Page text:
Midterm elections are fast approaching, as seen on campus with numerous volunteers registering Macalester students to vote on Nov. 6. This midterm is a major focus all over the country and acts as an initiative for getting young people to vote. Young people make up the majority of the electorate this midterm but have historically had lower turnouts in midterm elections. In 2014, while still making up the majority of the voting population, Gen Xers and younger voters cast 21 million fewer votes than older generations. This year, potential voters will grow by 18 million because of 18-21 year olds who are now of voting age or newly naturalized citizens.
For students who plan on voting absentee or haven’t registered yet, the process can be confusing. This can be especially true for first-years. For many members of the class of 2022, this will be their first time voting in a major election. Some students who live outside of the Twin Cities may decide to register in the Macalester neighborhood. Others may prefer voting absentee in their home district where they have more knowledge and investment. For Grace Armon ’22, from Galesburg, Illinois, her strong opinions of Illinois’ politicians made her choose to vote absentee. “The current Illinois governor is terrible, and I would like to help vote him out,” Armon said.
For others, highly contested races back home draw them toward requesting absentee ballots. This is the case for Celia Johnson ’22, from Duluth, Minnesota. “The race going on in my hometown’s congressional district is very close, so my vote might actually help make a difference in the results,” Johnson said. However, for Elizabeth Poor ’22 the, “closely contested races in Minnesota, which have important consequences,” are making her reconsider her choice to vote absentee at home in Missouri. Instead, she may vote in Minnesota this year.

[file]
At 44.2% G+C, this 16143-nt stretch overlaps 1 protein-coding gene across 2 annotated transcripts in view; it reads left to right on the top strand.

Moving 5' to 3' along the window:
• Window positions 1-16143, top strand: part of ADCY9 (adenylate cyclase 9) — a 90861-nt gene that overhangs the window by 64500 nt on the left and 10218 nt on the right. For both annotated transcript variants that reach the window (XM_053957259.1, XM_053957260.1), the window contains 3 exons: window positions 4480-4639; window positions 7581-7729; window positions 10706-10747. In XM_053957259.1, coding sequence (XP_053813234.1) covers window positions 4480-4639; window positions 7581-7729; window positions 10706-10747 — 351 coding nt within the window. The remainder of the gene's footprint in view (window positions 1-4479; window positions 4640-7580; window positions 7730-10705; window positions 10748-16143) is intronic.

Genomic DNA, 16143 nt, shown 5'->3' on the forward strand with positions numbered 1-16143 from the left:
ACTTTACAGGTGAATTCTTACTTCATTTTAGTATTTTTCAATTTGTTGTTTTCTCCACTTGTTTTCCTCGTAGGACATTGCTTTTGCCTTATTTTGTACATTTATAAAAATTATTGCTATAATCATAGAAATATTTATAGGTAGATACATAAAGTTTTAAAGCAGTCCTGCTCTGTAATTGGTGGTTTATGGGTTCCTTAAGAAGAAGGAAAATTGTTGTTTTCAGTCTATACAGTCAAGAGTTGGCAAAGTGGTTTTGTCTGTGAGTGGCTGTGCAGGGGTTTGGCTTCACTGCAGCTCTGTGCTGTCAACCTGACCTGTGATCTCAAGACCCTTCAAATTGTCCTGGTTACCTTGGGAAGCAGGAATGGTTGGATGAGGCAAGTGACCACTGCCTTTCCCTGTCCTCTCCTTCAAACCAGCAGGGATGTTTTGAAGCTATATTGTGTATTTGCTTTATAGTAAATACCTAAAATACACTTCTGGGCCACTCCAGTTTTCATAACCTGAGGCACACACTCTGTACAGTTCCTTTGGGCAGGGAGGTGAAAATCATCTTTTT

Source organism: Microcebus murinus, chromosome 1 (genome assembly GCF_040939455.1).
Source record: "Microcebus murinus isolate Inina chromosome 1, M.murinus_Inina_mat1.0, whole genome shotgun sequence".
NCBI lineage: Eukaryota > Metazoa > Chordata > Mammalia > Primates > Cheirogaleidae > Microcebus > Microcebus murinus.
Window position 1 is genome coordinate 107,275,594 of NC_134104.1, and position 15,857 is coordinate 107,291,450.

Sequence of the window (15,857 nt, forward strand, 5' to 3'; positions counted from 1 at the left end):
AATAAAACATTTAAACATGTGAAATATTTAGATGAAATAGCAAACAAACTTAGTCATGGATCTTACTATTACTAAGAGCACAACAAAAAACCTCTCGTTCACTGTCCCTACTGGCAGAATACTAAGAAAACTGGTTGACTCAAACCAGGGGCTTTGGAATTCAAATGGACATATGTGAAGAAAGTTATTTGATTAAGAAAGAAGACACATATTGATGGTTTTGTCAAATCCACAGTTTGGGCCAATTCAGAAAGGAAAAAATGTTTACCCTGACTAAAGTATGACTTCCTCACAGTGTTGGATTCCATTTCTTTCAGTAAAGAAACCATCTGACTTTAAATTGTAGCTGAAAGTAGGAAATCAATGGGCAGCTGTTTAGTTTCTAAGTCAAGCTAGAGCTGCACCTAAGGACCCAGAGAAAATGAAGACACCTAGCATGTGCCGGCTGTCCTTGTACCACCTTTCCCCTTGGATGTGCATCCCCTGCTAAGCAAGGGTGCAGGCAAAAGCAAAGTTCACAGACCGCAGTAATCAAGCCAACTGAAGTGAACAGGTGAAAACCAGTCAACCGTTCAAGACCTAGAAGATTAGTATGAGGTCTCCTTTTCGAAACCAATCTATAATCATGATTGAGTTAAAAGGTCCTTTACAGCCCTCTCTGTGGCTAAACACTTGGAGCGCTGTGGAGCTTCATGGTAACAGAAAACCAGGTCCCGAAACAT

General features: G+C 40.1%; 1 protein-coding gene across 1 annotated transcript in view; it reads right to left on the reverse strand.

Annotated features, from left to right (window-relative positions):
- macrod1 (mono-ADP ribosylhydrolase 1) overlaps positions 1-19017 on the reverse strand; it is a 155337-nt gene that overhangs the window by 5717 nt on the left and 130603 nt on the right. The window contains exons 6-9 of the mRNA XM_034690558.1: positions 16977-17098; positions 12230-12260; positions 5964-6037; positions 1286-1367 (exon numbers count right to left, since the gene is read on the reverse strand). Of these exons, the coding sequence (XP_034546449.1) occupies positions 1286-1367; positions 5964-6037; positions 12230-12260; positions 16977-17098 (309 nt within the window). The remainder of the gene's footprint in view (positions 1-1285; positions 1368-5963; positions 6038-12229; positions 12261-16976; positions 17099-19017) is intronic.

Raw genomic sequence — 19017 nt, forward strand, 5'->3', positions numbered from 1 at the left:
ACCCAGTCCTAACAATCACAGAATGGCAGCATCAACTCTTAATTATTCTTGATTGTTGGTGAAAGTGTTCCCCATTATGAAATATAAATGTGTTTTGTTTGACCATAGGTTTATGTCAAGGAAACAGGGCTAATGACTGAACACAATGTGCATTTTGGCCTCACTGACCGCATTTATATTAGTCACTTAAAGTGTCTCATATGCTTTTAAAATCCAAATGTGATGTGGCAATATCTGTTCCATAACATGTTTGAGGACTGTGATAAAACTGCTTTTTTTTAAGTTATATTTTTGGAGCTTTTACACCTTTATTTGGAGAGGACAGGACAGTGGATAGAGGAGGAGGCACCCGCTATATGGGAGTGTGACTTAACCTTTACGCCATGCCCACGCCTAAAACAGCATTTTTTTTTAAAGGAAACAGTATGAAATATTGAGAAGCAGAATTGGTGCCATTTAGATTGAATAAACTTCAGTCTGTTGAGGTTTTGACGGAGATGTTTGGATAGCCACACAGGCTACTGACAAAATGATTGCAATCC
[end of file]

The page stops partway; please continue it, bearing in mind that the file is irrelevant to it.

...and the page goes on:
If students have not registered, they first need to decide if they want to be registered back home or in Saint Paul. In order to register, voters should go to vote.gov and choose which state they wish to vote in; they will then be directed how to register specifically for that state.
In a state like New York, where people can register online, this government sponsored site will lead potential voters to the appropriate registration forms. This site can also help voters check if and where they are registered, along with an official list of voter ID laws and requirements that can help students figure out what to bring to the polls. If students decide to vote in Minnesota, they can register online through vote.gov, or they can visit Macalester’s form page.
Students who plan on voting absentee in their home state or district need to request an absentee ballot. Most states have deadlines for when absentee ballot requests and ballots must be mailed. Additionally, students from different districts in Minnesota may want to request absentee ballots from their home district, if they want to vote for local officials like school board members and county officials as well as state and federal representatives.
The final option for students is to register and vote in person in Ramsey County, Minnesota. The Macalester-Plymouth United Church is the closest polling place to Macalester. Minnesota does not require voters to bring an ID to vote. They also offer same day registration, so students who still need to register can bring their Macalester College ID along with a document that shows that Macalester is the their current address. These types of documents would include a student fee statement or a bill, account or start of service statement from the last thirty days.
Voting is the easiest way for people to be civically engaged, and voter turnout in the US is low, and only 56% of eligible voters cast ballots in 2016. Additionaly, the turnout rates for midterms are, on average, even lower. As part of the largest electorate age demographic group, the votes of college age people will make a huge difference in the 2018 midterm. It is important that students know the available resources to guide them through the process of utilizing their right to vote.